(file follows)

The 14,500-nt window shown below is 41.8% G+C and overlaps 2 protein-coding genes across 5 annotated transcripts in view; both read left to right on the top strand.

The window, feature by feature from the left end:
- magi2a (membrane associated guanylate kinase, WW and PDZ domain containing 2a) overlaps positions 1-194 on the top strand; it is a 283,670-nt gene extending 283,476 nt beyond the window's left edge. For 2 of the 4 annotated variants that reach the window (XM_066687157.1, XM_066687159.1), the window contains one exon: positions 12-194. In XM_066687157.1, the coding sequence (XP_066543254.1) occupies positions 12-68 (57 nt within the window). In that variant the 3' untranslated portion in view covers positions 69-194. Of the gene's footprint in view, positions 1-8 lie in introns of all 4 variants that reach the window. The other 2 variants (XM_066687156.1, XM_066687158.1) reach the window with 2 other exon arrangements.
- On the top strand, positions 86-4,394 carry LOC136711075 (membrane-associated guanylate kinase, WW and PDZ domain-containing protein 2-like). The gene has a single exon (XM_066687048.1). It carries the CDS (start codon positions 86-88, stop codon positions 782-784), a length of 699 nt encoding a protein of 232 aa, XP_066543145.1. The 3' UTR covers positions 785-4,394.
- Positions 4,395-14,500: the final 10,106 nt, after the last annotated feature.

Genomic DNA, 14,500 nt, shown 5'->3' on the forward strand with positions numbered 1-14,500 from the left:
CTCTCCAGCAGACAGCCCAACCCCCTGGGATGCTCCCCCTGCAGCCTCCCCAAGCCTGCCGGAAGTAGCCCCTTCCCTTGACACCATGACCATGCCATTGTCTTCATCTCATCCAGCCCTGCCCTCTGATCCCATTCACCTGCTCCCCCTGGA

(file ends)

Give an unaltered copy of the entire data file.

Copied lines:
The 14,500-nt window shown below is 41.8% G+C and overlaps 2 protein-coding genes across 5 annotated transcripts in view; both read left to right on the top strand.

The window, feature by feature from the left end:
- magi2a (membrane associated guanylate kinase, WW and PDZ domain containing 2a) overlaps positions 1-194 on the top strand; it is a 283,670-nt gene extending 283,476 nt beyond the window's left edge. For 2 of the 4 annotated variants that reach the window (XM_066687157.1, XM_066687159.1), the window contains one exon: positions 12-194. In XM_066687157.1, the coding sequence (XP_066543254.1) occupies positions 12-68 (57 nt within the window). In that variant the 3' untranslated portion in view covers positions 69-194. Of the gene's footprint in view, positions 1-8 lie in introns of all 4 variants that reach the window. The other 2 variants (XM_066687156.1, XM_066687158.1) reach the window with 2 other exon arrangements.
- On the top strand, positions 86-4,394 carry LOC136711075 (membrane-associated guanylate kinase, WW and PDZ domain-containing protein 2-like). The gene has a single exon (XM_066687048.1). It carries the CDS (start codon positions 86-88, stop codon positions 782-784), a length of 699 nt encoding a protein of 232 aa, XP_066543145.1. The 3' UTR covers positions 785-4,394.
- Positions 4,395-14,500: the final 10,106 nt, after the last annotated feature.

Genomic DNA, 14,500 nt, shown 5'->3' on the forward strand with positions numbered 1-14,500 from the left:
CTCTCCAGCAGACAGCCCAACCCCCTGGGATGCTCCCCCTGCAGCCTCCCCAAGCCTGCCGGAAGTAGCCCCTTCCCTTGACACCATGACCATGCCATTGTCTTCATCTCATCCAGCCCTGCCCTCTGATCCCATTCACCTGCTCCCCCTGGA